Every spring, a flood of migrating birds descends upon the land inside the Bering Land Bridge National
Preserve. Some species of migrating sea birds come to the preserve to lay eggs at rookery sites along the
the northwest coast of the preserve. The bedrock cliffs at Sullivan Bluffs offer sea birds, including kittwakes,
murres, and horned puffins, a secure nesting site for their young. The arrival of birds to the cliffs at Sullivan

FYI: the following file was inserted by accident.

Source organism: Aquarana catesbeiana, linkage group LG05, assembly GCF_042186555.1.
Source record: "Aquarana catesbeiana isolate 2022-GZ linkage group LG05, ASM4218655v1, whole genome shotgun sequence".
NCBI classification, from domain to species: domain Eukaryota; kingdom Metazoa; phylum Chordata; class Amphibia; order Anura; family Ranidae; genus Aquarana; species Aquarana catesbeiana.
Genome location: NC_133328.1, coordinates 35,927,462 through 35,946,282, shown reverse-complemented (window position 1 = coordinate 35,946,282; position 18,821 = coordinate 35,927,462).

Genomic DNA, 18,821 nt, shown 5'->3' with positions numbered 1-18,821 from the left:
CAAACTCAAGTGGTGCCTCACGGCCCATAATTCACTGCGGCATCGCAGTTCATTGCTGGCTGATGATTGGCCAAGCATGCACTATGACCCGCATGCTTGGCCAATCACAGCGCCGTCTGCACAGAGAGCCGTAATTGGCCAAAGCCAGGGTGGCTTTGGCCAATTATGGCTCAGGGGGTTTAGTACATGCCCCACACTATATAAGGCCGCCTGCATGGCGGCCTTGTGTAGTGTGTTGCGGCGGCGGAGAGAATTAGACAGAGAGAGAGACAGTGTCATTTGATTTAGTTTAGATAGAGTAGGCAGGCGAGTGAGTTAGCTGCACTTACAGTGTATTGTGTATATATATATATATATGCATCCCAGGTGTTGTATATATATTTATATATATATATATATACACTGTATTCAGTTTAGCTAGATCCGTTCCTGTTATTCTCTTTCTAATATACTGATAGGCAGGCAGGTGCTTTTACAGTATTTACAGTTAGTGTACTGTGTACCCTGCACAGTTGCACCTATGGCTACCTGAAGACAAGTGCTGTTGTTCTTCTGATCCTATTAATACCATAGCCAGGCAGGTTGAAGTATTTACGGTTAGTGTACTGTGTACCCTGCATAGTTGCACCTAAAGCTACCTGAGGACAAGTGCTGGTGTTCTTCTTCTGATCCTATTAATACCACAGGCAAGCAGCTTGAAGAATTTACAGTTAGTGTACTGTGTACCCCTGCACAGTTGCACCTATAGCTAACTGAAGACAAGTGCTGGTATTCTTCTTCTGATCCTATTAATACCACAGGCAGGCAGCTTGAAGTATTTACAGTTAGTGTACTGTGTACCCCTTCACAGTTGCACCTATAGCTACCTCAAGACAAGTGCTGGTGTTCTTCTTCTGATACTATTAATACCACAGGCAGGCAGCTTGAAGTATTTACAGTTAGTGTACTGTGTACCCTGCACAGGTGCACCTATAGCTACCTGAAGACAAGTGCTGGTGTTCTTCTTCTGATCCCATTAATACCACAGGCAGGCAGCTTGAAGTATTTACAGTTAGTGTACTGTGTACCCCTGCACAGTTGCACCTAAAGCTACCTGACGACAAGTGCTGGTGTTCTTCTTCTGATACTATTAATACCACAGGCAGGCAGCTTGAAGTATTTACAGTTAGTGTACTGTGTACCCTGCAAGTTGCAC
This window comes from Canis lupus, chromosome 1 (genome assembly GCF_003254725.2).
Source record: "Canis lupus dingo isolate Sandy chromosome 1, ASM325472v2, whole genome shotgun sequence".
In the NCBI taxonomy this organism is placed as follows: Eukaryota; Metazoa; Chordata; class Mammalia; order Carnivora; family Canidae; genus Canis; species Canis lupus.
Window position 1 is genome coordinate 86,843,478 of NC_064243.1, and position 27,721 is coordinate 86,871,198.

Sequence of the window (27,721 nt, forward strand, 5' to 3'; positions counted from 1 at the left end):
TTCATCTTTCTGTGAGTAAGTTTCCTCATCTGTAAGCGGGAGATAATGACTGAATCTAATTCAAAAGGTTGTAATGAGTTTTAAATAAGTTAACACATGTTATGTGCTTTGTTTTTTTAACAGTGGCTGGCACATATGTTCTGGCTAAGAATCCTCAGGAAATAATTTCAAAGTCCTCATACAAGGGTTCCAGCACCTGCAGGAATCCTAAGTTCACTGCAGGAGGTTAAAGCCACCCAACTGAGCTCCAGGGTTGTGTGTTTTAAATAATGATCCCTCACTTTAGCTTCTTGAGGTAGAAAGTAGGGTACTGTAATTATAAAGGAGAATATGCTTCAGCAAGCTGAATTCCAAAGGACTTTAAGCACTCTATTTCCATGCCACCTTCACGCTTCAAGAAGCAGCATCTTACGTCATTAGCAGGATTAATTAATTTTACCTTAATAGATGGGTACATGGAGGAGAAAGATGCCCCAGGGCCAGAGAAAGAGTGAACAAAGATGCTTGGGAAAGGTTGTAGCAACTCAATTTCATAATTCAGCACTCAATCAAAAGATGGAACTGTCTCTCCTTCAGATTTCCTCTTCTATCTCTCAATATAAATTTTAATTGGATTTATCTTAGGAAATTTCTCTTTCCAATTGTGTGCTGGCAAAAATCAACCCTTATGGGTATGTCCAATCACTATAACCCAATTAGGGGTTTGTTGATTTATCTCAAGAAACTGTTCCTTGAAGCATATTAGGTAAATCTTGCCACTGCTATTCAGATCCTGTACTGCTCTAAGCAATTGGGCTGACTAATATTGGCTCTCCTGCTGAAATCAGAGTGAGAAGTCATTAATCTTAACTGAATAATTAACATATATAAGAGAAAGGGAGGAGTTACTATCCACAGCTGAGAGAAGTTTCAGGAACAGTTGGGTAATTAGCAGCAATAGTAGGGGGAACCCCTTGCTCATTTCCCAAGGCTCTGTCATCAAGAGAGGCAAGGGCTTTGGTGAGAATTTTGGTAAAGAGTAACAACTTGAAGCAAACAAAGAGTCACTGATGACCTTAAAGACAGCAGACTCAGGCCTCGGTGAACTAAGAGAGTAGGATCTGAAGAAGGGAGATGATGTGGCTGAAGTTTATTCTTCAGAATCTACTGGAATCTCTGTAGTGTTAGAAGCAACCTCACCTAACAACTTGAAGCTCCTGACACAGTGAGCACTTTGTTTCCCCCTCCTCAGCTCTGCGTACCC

Bluffs has brought humans to the area for hundreds of years. Alaska Natives living a traditional subsistence
lifestyle have passed down the knowledge of gathering sea bird eggs to the next generation. Even today,
gathering sea bird eggs represents just one of the many ways people still interact with the natural features
of the preserve.